I...really don't know where this came from. Sorry.
Don't own. Otherwise I would hardly be satirising its appalling presentation of women in this insolent manner now, would I?
A WOMAN? - an exploration of typical gender roles in 12th century Syria
Altaïr, master assassin, stumbled back from Robert de Sable's vicious swordstroke, narrowly avoiding a demure gravestone in his path.
Majd Addin was barely cold in the ground, yet here was his killer, coldly ending more lives atop the regent's final resting place!
Righting himself hurriedly, he sheathed his beautiful Syrian sword and prepared to use the elegant knife entrusted to him by his master Al Mualim, in the hope that the change in fighting style would leave the Templar Grandmaster reeling; but his attack was relentless and Altaïr found himself looking for any advantage that could end his nemesis' reign of terror.
He found it as a cold sneer left Sable's helmet, and his iron guard dropped. Without hesitation, Altaïr scaled the stone that had almost ended him, and sprang clean over Sable's helmeted head. As the templar span, encumbered by his heavy armour, the assassin landed and swept his more lightly reinforced legs from under him. Sable let out a strangely girlish squeal as he crashed to the ground, and Altaïr allowed himself a small indulgence in the form of…amusement. Mustn't let this…amusement become a habit now, he berated himself.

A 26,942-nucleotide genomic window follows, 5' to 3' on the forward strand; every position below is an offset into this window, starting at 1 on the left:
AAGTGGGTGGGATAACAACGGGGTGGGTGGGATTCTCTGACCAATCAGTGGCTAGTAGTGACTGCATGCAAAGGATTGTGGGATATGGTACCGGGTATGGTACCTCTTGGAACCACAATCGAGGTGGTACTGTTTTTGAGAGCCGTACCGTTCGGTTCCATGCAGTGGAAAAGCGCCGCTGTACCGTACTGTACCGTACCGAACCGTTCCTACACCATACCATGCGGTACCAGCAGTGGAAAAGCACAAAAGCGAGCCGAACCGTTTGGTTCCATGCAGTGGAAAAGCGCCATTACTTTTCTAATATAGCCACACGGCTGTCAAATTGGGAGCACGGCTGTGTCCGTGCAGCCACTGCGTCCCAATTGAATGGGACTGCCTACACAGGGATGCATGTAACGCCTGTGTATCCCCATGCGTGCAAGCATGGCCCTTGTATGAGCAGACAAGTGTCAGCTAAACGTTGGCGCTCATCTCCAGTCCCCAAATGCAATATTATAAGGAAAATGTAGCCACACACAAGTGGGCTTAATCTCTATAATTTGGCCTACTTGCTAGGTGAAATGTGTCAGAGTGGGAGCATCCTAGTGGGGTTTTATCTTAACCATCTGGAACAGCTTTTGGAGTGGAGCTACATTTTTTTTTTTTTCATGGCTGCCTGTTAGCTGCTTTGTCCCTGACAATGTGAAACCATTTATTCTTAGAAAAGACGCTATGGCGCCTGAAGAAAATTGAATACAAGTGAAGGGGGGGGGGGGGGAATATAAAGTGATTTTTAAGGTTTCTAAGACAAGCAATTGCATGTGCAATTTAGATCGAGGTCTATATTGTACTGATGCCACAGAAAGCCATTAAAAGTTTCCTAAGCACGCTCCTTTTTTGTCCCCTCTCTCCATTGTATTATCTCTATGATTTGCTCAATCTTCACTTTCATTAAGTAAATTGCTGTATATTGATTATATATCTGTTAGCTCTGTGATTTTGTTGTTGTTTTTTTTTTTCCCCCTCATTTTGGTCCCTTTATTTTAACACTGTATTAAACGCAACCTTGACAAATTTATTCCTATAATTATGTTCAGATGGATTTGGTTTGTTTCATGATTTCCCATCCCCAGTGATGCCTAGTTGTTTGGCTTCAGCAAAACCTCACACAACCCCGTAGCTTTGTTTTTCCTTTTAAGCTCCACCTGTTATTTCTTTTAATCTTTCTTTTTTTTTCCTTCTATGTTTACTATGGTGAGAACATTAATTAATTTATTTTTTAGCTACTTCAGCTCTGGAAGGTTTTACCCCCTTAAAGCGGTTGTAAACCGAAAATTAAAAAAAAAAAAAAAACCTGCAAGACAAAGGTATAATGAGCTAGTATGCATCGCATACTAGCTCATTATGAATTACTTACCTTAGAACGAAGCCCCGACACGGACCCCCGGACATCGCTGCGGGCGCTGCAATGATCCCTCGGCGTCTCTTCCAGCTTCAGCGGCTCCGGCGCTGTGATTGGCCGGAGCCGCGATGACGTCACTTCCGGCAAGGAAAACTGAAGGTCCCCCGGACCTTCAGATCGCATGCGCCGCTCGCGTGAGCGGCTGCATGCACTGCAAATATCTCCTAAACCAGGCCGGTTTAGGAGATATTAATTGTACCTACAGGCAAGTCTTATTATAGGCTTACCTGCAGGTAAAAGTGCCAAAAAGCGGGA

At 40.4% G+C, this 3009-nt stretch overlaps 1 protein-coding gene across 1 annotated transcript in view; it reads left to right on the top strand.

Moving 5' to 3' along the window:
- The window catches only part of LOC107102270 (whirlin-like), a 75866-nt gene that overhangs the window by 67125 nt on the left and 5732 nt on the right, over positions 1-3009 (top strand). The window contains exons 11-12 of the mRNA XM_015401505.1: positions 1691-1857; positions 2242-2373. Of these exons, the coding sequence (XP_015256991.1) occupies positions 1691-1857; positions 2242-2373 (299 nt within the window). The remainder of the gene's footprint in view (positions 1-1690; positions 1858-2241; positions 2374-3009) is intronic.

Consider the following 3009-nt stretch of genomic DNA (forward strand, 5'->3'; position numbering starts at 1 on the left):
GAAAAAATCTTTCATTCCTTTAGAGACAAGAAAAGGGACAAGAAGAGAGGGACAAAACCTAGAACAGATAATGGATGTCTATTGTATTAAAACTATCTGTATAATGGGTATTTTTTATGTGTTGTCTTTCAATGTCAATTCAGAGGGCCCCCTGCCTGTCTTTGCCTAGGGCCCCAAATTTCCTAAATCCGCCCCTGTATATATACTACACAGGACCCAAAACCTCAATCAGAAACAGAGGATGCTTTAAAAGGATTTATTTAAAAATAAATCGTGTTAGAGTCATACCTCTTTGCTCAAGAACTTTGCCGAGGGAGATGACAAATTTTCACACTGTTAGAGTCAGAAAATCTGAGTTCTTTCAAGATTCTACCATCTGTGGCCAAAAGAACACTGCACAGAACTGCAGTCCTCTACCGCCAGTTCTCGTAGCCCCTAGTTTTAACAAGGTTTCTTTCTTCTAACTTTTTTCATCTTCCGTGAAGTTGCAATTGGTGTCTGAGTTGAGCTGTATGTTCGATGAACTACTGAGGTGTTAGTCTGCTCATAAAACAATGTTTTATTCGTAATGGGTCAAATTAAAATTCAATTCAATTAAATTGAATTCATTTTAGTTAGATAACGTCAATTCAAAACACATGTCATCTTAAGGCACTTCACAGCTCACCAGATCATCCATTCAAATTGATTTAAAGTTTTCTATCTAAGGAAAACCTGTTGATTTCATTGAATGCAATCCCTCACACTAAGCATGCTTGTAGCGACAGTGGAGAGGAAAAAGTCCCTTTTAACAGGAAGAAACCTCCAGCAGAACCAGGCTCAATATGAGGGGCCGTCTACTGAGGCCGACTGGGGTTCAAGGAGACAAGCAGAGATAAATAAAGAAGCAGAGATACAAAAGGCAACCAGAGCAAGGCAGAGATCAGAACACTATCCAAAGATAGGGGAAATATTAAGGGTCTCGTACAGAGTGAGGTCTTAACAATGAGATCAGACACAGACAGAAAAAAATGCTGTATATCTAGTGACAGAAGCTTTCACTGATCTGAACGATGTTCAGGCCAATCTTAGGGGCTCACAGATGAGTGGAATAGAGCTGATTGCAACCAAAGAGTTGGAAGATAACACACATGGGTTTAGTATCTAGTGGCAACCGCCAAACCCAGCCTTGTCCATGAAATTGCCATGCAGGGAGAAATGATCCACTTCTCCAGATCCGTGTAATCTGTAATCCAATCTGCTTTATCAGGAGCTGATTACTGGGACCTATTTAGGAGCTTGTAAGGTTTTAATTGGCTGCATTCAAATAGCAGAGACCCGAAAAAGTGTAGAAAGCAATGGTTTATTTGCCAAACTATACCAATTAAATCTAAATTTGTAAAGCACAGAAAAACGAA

Dropping lightly to his opponent, Altaïr roughly grabbed the front of his white surcoat. "I would see your face before I kill you," he intoned soullessly. Grabbing the heavy red great helm, he tore it from Sable's head and tossed it aside.
But underneath was not the face of Robert de Sable, his sworn enemy. Underneath was the face of a woman.
Lucy Stillman watched in concern as Desmond spasmed and twitched in the Animus. The scandalous revelation that his ancestor had uncovered seemed to have brought him closer to desynchronisation than ever.
"What is this sorcery?" Altaïr exclaimed, managing to avoid that minefield known as emotion. For once, his curious accent impediment that the other assassins bullied him about didn't even bother him.
The woman replied with some petty statement. Altaïr didn't listen, as he was above such small matters as a female opinion. He stood up, considering the situation. Dead bodies of soldiers around…himself holding bloody weapons…a woman straightening up in front of him...ah. Everything made sense after all. He just had to control the situation.
The creature blinked as he put his weapon away. "Well then, my Lady," he attempted to smile winningly. "There's your little problem sorted. Now I'm sure you could have handled the big men yourself, but aren't you glad that a gentleman appeared and rescued you from their masculine clutches?"
"What are you – " she began to ask.
Altair schooled his expression; maybe he was scaring her. He bent to her level, widened his solemn eyes and asked, in the quiet tone one uses on a tearful toddler with a breech leg full of wee, "Did they try to force themselves on you?"
"Now now, no need to give me adoring thanks!" He paused expectantly. The woman waited in nonplussed silence.
"This is where you introduce me to a suitable man who runs your life; he and I discuss worldly and serious things and repayments, while you put a jar on your head and take a stroll." he offered helpfully. They just seemed to be getting dimmer. "After all, we need to let you believe that you are an independent and strong young lady, otherwise you could have a womanly fit of pique." Altair topped off his explanation with what he guessed to be a jaunty wink.